Idaho

Not the end of the line

KELLOGG — The quest to create something beautiful didn’t motivate Marvin Lake to pick up the rusty rail spikes littering the gravel road near his weekend trailer along the St. Joe River.

Lake, the son of a logger, knew what the sharp sticks of iron could do to the tires of log trucks. He and his wife, Janet, do a lot of walking on the abandoned Milwaukee Road line, and they eventually amassed small piles of the old rail spikes.

“I thought, ‘There’s gotta be something I can do with those,’ ” Marvin Lake said.

Nearly a century after the spikes were used to anchor a transcontinental shipping line, they are being reborn as sculpture. Lake, a 70-year-old retiree, can’t really put into words why he began welding the spikes into fantastical dragonflies, roadrunners and historical dioramas.

“I just need to be making something all the time,” Lake said on a recent afternoon while showing off his creations at his Kellogg home. “I just can’t sit. I just can’t sit.”

None of the sculptures is for sale. All Lake hopes for is a safe place to publicly display his rail art. “I don’t know that anybody would want to buy them. I really don’t do this stuff for pay.”

Lake doesn’t hide his art – one of the larger sculptures is on open display in the dirt alley behind his home – but he’s hardly a self-promoter. If people are interested, so be it, he said.

Apart from a constant desire to keep busy, Lake said he sees his art as part of his dues for citizenship.

Lake has lived his lifetime in the Silver Valley, raising three sons and working at a variety of jobs – truck driver, tire repairman, cable and satellite television network installer. He has a strong sense of civic pride and volunteers for a variety of groups and governmental boards. Not long ago, he and his wife planted 130 acorns along a local public trail. A year later, 114 oaks sprouted, and the couple watered the seedlings through the heat of the summer.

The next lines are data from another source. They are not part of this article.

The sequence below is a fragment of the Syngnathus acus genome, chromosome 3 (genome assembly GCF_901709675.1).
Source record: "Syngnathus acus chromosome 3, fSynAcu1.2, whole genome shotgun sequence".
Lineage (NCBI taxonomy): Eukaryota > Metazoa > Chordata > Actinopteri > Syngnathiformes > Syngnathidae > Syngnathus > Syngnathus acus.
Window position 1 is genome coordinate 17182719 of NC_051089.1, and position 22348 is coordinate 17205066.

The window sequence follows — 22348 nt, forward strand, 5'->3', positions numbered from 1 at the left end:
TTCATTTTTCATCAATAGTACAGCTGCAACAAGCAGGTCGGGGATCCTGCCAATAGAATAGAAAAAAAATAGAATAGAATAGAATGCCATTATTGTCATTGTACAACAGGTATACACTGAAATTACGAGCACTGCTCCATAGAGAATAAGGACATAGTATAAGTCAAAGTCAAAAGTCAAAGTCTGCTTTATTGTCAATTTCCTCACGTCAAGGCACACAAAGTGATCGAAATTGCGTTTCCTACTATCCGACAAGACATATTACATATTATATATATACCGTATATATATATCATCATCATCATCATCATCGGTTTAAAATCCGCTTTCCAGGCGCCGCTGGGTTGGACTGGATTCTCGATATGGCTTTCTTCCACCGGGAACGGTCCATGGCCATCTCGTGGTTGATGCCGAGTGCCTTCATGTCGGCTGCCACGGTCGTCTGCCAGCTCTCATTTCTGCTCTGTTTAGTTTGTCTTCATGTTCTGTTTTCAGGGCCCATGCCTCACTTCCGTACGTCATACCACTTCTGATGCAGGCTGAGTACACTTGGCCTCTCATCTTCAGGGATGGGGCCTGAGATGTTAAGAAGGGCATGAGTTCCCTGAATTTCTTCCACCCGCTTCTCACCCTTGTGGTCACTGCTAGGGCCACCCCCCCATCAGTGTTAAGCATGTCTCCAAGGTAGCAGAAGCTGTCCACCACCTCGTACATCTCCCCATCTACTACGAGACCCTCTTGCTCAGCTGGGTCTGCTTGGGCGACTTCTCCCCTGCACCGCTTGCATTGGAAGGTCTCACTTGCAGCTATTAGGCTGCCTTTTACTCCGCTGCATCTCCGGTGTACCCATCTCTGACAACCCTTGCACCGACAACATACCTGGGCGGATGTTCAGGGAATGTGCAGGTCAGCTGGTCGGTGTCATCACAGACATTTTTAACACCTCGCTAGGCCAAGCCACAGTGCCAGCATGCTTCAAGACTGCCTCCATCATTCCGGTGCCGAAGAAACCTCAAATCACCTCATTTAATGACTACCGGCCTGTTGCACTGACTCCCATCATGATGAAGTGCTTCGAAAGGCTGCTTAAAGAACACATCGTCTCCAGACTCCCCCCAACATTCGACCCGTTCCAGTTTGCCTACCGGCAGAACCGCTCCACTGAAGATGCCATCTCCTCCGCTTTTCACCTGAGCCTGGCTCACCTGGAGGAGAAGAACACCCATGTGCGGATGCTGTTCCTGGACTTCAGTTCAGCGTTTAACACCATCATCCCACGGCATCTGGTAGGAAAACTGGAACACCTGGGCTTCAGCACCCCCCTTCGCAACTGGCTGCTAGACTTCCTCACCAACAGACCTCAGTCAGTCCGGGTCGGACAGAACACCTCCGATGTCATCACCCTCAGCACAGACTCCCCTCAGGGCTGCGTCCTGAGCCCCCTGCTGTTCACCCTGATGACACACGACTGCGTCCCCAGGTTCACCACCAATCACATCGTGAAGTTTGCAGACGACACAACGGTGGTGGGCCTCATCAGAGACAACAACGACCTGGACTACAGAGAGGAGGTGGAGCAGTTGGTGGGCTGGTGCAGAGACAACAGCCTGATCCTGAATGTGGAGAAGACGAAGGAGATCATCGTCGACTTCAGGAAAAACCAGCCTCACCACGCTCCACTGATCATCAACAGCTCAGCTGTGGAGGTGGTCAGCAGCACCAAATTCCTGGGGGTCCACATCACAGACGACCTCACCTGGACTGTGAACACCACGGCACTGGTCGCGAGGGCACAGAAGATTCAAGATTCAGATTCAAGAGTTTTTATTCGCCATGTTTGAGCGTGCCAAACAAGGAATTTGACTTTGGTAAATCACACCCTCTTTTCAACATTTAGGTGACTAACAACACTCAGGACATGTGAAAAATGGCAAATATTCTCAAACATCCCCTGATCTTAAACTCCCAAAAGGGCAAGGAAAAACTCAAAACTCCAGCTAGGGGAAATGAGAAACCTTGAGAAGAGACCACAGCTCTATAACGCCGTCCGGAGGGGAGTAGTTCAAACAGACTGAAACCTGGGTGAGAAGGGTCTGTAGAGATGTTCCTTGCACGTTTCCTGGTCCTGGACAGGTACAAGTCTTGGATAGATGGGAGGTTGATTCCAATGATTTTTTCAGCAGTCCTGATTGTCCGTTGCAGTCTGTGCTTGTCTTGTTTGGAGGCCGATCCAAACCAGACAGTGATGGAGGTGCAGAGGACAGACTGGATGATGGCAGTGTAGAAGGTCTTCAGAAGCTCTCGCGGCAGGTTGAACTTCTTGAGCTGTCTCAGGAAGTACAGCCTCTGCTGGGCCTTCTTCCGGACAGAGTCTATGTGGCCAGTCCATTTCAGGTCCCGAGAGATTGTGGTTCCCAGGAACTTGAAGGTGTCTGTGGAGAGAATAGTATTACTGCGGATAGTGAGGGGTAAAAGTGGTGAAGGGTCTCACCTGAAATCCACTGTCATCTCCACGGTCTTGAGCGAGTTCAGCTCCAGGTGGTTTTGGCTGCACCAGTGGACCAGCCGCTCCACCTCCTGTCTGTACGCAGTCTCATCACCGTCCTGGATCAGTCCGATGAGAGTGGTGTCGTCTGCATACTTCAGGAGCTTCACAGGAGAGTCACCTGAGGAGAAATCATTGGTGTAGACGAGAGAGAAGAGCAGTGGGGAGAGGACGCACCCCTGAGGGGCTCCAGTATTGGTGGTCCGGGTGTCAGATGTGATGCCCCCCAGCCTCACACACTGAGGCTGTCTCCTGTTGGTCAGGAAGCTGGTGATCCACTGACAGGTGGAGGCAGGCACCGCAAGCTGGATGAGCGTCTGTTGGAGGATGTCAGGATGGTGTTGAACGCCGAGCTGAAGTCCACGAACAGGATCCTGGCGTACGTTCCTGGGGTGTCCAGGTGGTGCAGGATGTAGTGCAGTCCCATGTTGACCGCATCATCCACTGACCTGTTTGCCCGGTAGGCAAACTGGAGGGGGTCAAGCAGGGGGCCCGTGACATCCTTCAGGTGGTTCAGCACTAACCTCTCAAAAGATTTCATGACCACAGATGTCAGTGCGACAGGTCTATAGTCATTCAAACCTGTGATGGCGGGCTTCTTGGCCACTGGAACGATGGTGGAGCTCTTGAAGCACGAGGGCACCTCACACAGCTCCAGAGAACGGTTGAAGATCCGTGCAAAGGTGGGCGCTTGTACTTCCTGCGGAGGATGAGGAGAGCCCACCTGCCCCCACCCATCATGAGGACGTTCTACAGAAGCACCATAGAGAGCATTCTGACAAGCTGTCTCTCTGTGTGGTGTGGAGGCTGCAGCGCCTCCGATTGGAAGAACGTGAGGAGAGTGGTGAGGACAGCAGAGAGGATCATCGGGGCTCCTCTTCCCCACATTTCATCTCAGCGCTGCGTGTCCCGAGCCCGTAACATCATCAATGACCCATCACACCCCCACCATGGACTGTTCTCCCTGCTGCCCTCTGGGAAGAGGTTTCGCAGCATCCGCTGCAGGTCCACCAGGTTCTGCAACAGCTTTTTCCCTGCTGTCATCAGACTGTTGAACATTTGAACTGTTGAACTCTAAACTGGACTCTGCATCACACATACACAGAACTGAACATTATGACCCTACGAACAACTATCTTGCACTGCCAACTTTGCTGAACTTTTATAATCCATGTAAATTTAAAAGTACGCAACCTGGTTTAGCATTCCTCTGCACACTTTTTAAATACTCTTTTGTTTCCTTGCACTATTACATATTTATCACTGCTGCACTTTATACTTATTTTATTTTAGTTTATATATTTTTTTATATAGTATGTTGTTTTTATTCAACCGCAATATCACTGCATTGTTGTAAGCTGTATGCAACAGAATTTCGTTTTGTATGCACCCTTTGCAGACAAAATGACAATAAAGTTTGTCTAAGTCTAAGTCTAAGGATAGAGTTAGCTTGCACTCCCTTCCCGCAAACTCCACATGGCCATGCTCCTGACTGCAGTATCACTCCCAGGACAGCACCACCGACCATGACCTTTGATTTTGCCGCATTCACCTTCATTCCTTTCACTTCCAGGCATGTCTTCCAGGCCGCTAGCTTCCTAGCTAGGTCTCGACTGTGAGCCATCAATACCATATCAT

Sculptures made of historic metal are just one other way for Lake to enhance his surroundings.

“There’s no end. Every time I look around, there’s something else that could be done,” Lake said. “There’s a billion things people can do. I get so mad when I see these people just sitting watching TV.”

Even though the rusted rail spikes might be considered junk, Lake considers them historic junk. The Chicago, Milwaukee, St. Paul and Pacific Railroad, known as the Milwaukee Road, was punched through the St. Joe Valley at the turn of the 20th century. Men died laying the rails and digging the tunnels. But the railroad played an important role in shipping grain, automobiles and even war munitions for a growing nation.

By the late 1970s, the railroad’s finances and hardware were in shambles. In 1977, the year the Milwaukee Road went bankrupt, the mainline through Montana was averaging a derailment per day. The situation wasn’t much better in Idaho, Lake said.

A gravel road now covers the old rail bed. Whenever the road is graded – usually twice a year – new pieces of metal are unearthed. Lake gathers brake shoes, creepers, fish plates and many pieces he can’t identify. The metal is covered with a patina of rust and mud, which is ground away in a cement mixer filled with gravel.

One of Lake’s sculptures, a miniature locomotive and log cars built out of spikes, rests atop a jagged piece of rail. “That probably caused a derailment,” he said, pointing to the torn ends of the rail. The sculpture is the only one currently on display publicly. It can be seen at the Historic Silver Valley Chamber of Commerce visitor center in downtown Kellogg.

Resting on boards behind Lake’s home is a large metal bird with a coil spring neck. The bird, titled “The Milwaukee Roadrunner,” weighs an estimated 900 pounds. Soldiers made out of spikes strut under its rusted wings. Lake doesn’t recall how many hours it took to weld the hundreds of spikes and plates together. Why keep track? He also doesn’t talk about the piece in abstract, big-city artist language. He didn’t “give birth” to the piece or spend a lot of time conceptualizing it.

“I couldn’t draw a straight line if I didn’t have a ruler,” Lake said.



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